No matter when you pop a bottle of Champagne, it feels like a party.
Champagne, not mere sparkling wine, is the stuff of Hollywood legend, of romance and of celebrations both big and small. Biggie rapped about it, Marilyn Monroe bathed in it and F. Scott Fitzgerald famously argued that there's no such thing as having too much of it.
Indeed, there's something magical about a splurge-worthy bottle of bubbly, and during the holidays, there's often no better thing to gift or get. But let's face it, real Champagne, the stuff that comes from a little province in Northeastern France, can be expensive. Picking a bottle can get pretty confusing, too.
To make the buying process an effervescent affair, we asked some experts for their sparkling suggestions. Whether you're buying for a big New Year's Eve party or for an intimate holiday dinner, here are their top five tips for splurging on a bottle of Champers.
① Champagne is expensive for a reason, so budget accordingly.
"Champagne only comes from the Champagne region of France, and it's really expensive to produce, which is why it's more expensive than other types of sparkling wine," Dan Davis, wine director at Commander's Palace in New Orleans and guest curator of Tasting Table's Winter Wine Cellar, says.
But some styles are less expensive than others. The most affordable Champagnes tend to be non-vintage (NV) wines, which make up the bulk of the market. These are blends of fruit from several harvests, the goal being to achieve a bottling that's consistent in style from year to year. In exceptional vintages with stellar growing conditions, a Champagne house might make a vintage wine made from grapes from only one harvest, labeled with the vintage year. These wines are typically aged longer before release and are more expensive, but are often worth the splurge.
So how much should you spend? Davis suggests setting your initial price point somewhere in the $35 to $48 range, where you'll find some great values and nice entry-level wines, such as Louis Roederer's NV Brut Premier ($47), as well as the NV Delamotte Brut Le Mesnil-sur-Oger ($40) and NV J. Lassalle Brut Cachet d'Or Premier Cru ($36).
If you want to spend a little more, moving past the $55 mark will give you access to vintage Champagnes and premium, multi-vintage bottlings.
Corks and cages
② Look beyond dry Champagne and understand what "dry" really means.
If you enjoy dry wines (for whites, that would be Sauvignon Blanc; reds, Cabernet Sauvignon or Malbec), you're in luck: These days the overwhelming majority of Champagnes are made in a dry style. But David Speer of Ambonnay Champagne bar in Portland, Oregon, says that the real question is, how dry?
"Some Champagne, especially extra brut and brut nature Champagnes, are piercingly dry, and it's too much for a lot of people," Speer says, "so I caution them against saying that they like them until they've experienced enough Champagne to know what they really enjoy."
Need a cheat sheet? You'll find wines labeled extra brut, brut nature and non dosé to be the driest of the bunch, with little to no residual sugar. Next up is brut and sec, which are very dry and dry, respectively. If a touch of residual sugar is what you're after, look for demi-sec, which is medium sweet, or doux, which is the sweetest in style. Don't be afraid of rosés, either. Davis says, "Brut rosés are just as dry and crisp as their paler cousins."
The labels will sometimes help to indicate the blend as well. Though, typically, Champagne is a blend of three grapes (Chardonnay, Pinot Noir and Pinot Meunier), you might come across a Blanc de Blancs, which refers to Champagne made exclusively from Chardonnay grapes. Blanc de Noirs, on the other hand, is made solely from darker, pressed Pinot Noir and/or Pinot Meunier grapes.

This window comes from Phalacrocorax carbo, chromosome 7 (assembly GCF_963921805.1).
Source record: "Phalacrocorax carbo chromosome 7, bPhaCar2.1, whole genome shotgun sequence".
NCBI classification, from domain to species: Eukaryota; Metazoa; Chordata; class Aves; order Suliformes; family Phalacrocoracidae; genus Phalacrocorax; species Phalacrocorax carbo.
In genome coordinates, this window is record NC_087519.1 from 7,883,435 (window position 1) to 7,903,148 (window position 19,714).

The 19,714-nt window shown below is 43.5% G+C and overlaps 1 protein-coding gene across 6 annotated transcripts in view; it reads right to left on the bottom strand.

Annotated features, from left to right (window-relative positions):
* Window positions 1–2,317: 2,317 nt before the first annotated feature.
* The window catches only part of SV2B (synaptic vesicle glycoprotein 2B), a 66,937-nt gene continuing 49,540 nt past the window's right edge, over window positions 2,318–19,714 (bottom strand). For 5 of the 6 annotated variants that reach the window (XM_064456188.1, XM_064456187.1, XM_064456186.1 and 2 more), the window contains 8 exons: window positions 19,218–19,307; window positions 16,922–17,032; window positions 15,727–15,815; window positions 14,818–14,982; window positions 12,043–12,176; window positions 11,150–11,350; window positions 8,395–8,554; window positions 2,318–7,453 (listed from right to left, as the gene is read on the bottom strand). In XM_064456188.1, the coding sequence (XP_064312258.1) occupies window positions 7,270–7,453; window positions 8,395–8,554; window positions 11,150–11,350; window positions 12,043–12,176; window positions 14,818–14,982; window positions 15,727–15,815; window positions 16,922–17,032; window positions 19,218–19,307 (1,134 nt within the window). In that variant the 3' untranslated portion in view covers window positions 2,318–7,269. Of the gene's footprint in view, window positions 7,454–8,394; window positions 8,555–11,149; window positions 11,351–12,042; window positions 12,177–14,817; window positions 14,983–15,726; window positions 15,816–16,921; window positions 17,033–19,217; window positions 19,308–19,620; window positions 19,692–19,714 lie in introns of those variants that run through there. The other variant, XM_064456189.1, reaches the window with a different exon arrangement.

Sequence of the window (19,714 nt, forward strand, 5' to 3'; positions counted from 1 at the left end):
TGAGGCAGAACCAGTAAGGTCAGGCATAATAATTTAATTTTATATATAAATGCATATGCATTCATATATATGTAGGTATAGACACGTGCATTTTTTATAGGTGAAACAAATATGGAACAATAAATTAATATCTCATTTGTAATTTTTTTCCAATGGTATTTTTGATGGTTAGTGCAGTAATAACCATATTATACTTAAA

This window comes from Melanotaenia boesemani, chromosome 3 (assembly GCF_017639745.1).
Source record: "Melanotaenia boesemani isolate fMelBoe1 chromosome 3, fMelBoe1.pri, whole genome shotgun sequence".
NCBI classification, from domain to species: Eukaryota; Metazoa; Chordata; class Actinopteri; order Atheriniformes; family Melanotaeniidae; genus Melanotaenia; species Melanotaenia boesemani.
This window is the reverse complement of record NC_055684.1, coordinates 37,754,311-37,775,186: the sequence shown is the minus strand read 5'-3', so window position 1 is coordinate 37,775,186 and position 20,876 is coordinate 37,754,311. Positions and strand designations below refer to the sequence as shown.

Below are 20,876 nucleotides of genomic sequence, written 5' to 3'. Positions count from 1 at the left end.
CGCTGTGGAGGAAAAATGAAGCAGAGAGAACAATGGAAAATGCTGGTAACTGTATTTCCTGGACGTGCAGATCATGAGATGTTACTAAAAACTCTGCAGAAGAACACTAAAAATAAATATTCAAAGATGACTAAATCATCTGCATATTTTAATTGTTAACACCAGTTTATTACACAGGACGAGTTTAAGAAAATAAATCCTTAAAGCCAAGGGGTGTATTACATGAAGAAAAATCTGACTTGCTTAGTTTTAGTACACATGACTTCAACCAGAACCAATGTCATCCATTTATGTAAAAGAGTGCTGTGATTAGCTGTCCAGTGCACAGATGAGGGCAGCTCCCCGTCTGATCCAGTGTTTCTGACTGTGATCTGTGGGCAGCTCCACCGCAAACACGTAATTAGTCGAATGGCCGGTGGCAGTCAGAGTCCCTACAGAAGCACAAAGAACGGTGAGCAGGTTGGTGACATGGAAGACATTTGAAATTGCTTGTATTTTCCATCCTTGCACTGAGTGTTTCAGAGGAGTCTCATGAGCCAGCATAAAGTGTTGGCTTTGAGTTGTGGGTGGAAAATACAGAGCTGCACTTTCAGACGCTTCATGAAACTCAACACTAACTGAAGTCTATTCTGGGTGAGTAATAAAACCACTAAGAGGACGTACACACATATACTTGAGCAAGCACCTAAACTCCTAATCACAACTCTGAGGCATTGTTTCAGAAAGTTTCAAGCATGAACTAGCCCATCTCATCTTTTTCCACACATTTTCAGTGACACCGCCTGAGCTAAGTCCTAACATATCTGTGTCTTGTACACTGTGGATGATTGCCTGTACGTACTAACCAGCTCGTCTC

③ Understand the difference between Grower Champagnes and Champagne houses.
Traditionally, grape growers in the region have sold their fruit to cooperatives or to large Champagne houses, rather making and marketing their own cuvées. But that's changed in the past few decades with more and more grower-producers exporting—and finding a market for—their wines. Though they still make up a very tiny portion of the market, they've recently become a darling among Champagne lovers and sommeliers.
Hype aside, this can be a great place to score an affordable bottle, provided you know where to look. Davis suggests keeping an eye out for wines made by one of the 26 grower-producers in Champagne's Special Club, formed in 1971. He recommends bottlings from Champagne Henri Goutorbe, Pierre Gimonnet & Fils and Champagne René Geoffroy. Look out for the grower-producer label, too. Called Récoltant-Manipulant in French, these bottles are labeled with the letters RM.
④ Skip the flute—pick up some tulip-shaped glasses instead.
You'll find some debate when it comes to glassware, but most Champagne lovers will argue in favor of a tulip-shaped glass over a flute, which was initially designed to highlight the look of the bubbles in the glass—not to accentuate the taste. "All too often, Champagne is put in these tiny, little vessels, and it's really hard to detect the flavor and aroma," Speer says. "Putting it in a bigger glass helps it to really open up."
⑤ Keep your party small and your bottles big.
Small, intimate celebrations are the perfect time for Champagne, as you'll want to take some time nosing, sipping and enjoying what you're pouring—especially if you've splurged.
But depending on the size of your party, there's also a lot to be said for investing in a large-format bottle. "No one is really sure why, but Champagne from a large bottle is significantly more complex and intense," Davis says. "Buy the biggest bottle you can. Something magical happens with a big bottle of Champagne."
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